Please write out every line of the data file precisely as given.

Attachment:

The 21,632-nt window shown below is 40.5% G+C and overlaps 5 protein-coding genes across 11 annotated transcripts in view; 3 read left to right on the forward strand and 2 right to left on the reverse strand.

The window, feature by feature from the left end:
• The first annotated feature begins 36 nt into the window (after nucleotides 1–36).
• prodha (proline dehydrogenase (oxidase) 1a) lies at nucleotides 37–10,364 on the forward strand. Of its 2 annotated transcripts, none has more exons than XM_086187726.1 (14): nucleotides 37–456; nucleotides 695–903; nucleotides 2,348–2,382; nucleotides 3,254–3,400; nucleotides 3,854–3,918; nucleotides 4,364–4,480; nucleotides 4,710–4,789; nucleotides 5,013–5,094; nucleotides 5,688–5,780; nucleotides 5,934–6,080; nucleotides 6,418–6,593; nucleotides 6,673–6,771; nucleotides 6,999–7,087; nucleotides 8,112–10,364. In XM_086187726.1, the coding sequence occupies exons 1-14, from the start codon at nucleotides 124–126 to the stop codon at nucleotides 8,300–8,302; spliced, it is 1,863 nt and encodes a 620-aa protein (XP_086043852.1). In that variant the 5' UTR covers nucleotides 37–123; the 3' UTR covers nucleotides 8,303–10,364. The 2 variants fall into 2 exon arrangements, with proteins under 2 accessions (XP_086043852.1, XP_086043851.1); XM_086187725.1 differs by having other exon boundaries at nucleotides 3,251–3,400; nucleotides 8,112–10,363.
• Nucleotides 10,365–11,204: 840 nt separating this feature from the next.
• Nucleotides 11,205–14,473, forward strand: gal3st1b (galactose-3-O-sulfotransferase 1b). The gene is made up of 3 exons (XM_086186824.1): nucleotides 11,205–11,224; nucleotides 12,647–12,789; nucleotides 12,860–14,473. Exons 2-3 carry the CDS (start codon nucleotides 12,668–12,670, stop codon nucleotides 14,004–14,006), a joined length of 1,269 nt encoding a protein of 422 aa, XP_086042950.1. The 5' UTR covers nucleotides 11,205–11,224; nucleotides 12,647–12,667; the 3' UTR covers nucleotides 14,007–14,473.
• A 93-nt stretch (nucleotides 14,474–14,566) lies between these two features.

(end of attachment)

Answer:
The 21,632-nt window shown below is 40.5% G+C and overlaps 5 protein-coding genes across 11 annotated transcripts in view; 3 read left to right on the forward strand and 2 right to left on the reverse strand.

The window, feature by feature from the left end:
• The first annotated feature begins 36 nt into the window (after nucleotides 1–36).
• prodha (proline dehydrogenase (oxidase) 1a) lies at nucleotides 37–10,364 on the forward strand. Of its 2 annotated transcripts, none has more exons than XM_086187726.1 (14): nucleotides 37–456; nucleotides 695–903; nucleotides 2,348–2,382; nucleotides 3,254–3,400; nucleotides 3,854–3,918; nucleotides 4,364–4,480; nucleotides 4,710–4,789; nucleotides 5,013–5,094; nucleotides 5,688–5,780; nucleotides 5,934–6,080; nucleotides 6,418–6,593; nucleotides 6,673–6,771; nucleotides 6,999–7,087; nucleotides 8,112–10,364. In XM_086187726.1, the coding sequence occupies exons 1-14, from the start codon at nucleotides 124–126 to the stop codon at nucleotides 8,300–8,302; spliced, it is 1,863 nt and encodes a 620-aa protein (XP_086043852.1). In that variant the 5' UTR covers nucleotides 37–123; the 3' UTR covers nucleotides 8,303–10,364. The 2 variants fall into 2 exon arrangements, with proteins under 2 accessions (XP_086043852.1, XP_086043851.1); XM_086187725.1 differs by having other exon boundaries at nucleotides 3,251–3,400; nucleotides 8,112–10,363.
• Nucleotides 10,365–11,204: 840 nt separating this feature from the next.
• Nucleotides 11,205–14,473, forward strand: gal3st1b (galactose-3-O-sulfotransferase 1b). The gene is made up of 3 exons (XM_086186824.1): nucleotides 11,205–11,224; nucleotides 12,647–12,789; nucleotides 12,860–14,473. Exons 2-3 carry the CDS (start codon nucleotides 12,668–12,670, stop codon nucleotides 14,004–14,006), a joined length of 1,269 nt encoding a protein of 422 aa, XP_086042950.1. The 5' UTR covers nucleotides 11,205–11,224; nucleotides 12,647–12,667; the 3' UTR covers nucleotides 14,007–14,473.
• A 93-nt stretch (nucleotides 14,474–14,566) lies between these two features.